"A couple of weeks ago you addressed a question about the sacrifice of Isaac by Abraham. In the column you said, It is apparent that child/human sacrifice was unfortunately common.' How is this apparent'?"
There are several reasons why scholars consider human sacrifice to have been common in the ancient days of the Hebrew faith. One reason is the ready acceptance of Abraham to sacrifice his son. Note that in the narrative there Abraham raises no discussion regarding the sacrifice, and in the narrative accounts Abraham was generally presented as one unafraid to speak his mind to God (Genesis 18.23-33). The assumption, therefore, is that human sacrifice was a common enough event so as not to warrant questions or bargaining. (Against this view is the apparent confusion of Isaac as to the object of the sacrifice. Clearly the boy was expecting the offering to be a lamb. However, his confusion could be attributed to Abraham's typical practice of animal sacrifice.)
A second reason to assume the practice of human sacrifice is an a priori argument (argument of general to specific, or deductive reasoning). Included in the book of Deuteronomy is a specific command that there shall be no child sacrifices, "No one shall be found among you who makes a son or daughter pass through fire" (18.10). The argument is, if no one was making child sacrifices there would be no need for a command against its practice. And indeed, there is ample evidence during the monarchy in Israel and Judah that these practices were common. In the book of Kings we read that both kings Ahaz and Manasseh had their own children sacrificed (2 Kings 16.2-3; 21.1-6). And it was Josiah, the purported discoverer of the book of Deuteronomy (or perhaps the sponsor of its writing!) who finally tore down one of the prime sites of human sacrifice in Israel in an effort to put an end to it.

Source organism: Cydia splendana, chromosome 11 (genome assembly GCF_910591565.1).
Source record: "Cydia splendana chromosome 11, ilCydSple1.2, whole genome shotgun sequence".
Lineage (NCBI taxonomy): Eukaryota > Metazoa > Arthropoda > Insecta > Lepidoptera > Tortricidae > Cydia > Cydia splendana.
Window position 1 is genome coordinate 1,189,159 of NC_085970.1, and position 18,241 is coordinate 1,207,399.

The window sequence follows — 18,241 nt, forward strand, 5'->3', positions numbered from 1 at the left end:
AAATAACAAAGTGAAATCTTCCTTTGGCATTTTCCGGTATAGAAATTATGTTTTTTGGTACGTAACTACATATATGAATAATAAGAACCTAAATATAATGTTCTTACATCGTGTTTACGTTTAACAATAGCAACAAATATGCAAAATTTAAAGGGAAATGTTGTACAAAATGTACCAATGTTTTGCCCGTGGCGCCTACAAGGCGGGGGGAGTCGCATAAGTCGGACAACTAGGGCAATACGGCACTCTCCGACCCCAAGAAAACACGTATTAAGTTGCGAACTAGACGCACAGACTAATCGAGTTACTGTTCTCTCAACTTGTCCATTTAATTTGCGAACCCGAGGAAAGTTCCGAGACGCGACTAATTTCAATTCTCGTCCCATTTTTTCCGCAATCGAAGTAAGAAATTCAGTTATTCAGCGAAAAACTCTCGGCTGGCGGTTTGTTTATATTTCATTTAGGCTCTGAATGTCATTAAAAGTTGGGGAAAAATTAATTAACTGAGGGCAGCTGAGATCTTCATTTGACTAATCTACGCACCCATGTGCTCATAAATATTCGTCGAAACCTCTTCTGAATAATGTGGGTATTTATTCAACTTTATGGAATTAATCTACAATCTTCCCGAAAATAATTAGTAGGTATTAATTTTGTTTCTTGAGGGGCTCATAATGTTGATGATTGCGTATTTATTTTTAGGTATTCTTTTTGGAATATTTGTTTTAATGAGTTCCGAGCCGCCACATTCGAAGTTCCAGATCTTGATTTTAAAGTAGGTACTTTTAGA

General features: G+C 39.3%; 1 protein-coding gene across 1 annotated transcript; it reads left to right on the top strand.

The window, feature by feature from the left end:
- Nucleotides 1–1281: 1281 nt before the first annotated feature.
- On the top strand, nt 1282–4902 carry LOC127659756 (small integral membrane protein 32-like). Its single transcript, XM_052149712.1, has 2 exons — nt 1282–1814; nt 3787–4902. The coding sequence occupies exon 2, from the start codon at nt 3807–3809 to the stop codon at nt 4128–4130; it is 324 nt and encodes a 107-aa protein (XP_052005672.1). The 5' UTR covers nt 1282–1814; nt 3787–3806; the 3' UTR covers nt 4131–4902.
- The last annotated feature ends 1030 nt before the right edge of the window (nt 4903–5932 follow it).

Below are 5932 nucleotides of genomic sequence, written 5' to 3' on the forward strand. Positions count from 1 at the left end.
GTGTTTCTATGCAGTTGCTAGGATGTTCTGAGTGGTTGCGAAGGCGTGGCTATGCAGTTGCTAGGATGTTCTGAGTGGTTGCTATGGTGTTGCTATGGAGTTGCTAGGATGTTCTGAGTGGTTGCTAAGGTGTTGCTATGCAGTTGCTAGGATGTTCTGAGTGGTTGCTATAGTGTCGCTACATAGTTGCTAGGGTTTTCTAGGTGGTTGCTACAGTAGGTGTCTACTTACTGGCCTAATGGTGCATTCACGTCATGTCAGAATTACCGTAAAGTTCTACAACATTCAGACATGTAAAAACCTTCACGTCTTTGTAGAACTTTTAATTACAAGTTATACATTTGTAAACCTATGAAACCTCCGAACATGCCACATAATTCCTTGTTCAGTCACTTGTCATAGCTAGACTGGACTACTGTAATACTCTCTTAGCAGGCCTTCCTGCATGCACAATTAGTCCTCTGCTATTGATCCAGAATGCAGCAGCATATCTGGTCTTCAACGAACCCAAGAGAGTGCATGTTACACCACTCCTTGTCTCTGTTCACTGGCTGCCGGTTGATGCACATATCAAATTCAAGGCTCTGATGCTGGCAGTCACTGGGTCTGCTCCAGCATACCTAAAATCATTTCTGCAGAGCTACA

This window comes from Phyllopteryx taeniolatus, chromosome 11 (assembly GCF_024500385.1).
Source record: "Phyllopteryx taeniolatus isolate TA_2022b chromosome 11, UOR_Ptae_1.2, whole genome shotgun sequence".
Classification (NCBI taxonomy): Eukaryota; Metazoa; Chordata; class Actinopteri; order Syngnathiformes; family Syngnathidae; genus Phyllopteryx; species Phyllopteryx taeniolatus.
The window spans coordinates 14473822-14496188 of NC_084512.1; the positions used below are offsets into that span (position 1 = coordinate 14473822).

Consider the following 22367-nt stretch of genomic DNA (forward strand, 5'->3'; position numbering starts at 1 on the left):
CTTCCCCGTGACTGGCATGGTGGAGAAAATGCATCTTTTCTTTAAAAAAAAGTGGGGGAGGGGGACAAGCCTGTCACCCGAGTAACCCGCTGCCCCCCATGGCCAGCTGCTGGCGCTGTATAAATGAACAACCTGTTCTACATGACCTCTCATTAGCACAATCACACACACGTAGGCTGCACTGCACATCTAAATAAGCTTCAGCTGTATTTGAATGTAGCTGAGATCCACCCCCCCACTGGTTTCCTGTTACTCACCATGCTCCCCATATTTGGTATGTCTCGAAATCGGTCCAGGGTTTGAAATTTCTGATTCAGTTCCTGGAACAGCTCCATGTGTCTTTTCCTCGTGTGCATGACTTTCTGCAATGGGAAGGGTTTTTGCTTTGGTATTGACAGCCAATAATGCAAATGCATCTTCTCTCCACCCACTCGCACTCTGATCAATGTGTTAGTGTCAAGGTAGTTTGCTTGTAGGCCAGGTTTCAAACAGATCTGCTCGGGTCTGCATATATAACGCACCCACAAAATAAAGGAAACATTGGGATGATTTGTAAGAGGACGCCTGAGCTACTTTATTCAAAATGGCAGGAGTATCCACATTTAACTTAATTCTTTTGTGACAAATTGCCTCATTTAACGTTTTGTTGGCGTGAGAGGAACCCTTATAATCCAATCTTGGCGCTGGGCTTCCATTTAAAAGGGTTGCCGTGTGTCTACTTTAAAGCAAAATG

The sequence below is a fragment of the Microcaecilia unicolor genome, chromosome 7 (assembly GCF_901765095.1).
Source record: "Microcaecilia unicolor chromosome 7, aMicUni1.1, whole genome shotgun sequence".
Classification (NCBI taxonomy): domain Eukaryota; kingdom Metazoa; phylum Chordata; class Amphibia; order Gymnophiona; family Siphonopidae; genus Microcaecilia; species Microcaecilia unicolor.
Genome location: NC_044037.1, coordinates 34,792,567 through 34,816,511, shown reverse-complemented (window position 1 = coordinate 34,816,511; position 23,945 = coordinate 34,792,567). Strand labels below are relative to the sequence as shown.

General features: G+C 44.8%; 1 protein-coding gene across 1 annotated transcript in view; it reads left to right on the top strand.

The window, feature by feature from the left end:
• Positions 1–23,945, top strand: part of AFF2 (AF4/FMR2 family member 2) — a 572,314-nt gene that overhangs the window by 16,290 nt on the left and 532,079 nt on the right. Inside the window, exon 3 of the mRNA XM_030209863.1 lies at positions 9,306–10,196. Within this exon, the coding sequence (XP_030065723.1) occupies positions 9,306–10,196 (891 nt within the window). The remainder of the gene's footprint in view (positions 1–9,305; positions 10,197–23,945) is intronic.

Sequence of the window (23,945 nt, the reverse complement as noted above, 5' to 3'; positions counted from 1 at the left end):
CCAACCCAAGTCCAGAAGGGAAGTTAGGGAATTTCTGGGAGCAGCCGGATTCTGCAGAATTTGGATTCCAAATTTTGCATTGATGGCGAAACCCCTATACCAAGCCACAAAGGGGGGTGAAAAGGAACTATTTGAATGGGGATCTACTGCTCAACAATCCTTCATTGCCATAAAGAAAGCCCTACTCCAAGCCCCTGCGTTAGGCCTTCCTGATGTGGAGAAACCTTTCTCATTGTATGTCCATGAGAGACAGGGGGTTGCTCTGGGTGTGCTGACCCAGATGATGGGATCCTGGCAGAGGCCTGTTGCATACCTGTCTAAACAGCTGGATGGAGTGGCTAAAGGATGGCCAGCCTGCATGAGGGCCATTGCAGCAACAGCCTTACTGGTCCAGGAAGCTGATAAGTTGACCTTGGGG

Cleawrly there is ample evidence to support the practice of human sacrifice in ancient Israel.
But what about human sacrifice, not in the name of some foreign religion or idols, but in the name of God, Yahweh, our Lord?
There's plenty of support for even this. The first instance is found in the command found in Exodus 13.2. There we read, "Consecrate to me all the firstborn; whatever is the first to open the womb among the Israelites, of human beings and animals, is mine." This verse and the following passage clearly calls for the sacrifice of all the firstborn animals and children in Israel. However, later in this same chapter the command is modified so that firstborn sons were redeemed, that is a fee was paid to spare the life of the son (13.13), but no such arrangement was made with regards to daughters. The assumption is, therefore, that at least for a period of time all firstborn children were sacrificed to the Lord, and later only daughters were sacrificed that is, until the book of Deuteronomy was written/discovered.
It could be argued that the above seems only theoretical and deductive. However, there is one story of human sacrifice in the name of the Lord that clearly demonstrates the practice. In Judges we read, "And Jephthah made a vow to the Lord, and said, If you will give the Ammonites into my hand, then whoever comes out of the doors of my house to meet me, when I return victorious from the Ammonites, shall be the Lord's, to be offered up by me as a burnt offering.' So Jephthah crossed over to the Ammonites to fight against them; and the Lord gave them into his hand. Then Jephthah came to his home; and there was his daughter coming out to meet him with timbrels and with dancing. She was his only child; he had no son or daughter except her. When he saw her, he tore his clothes, and said, Alas, my daughter! You have brought me very low; you have become the cause of great trouble to me. For I have opened my mouth to the Lord, and I cannot take back my vow'" (Judges 11.30-32, 33-35). Later in the story we're told he kept his vow as he had promised (11.39).
With this final story, and with the evidence previously presented, we must conclude there was indeed human sacrifice in the early days of the Israelites and it was even practiced within the Israelite faith.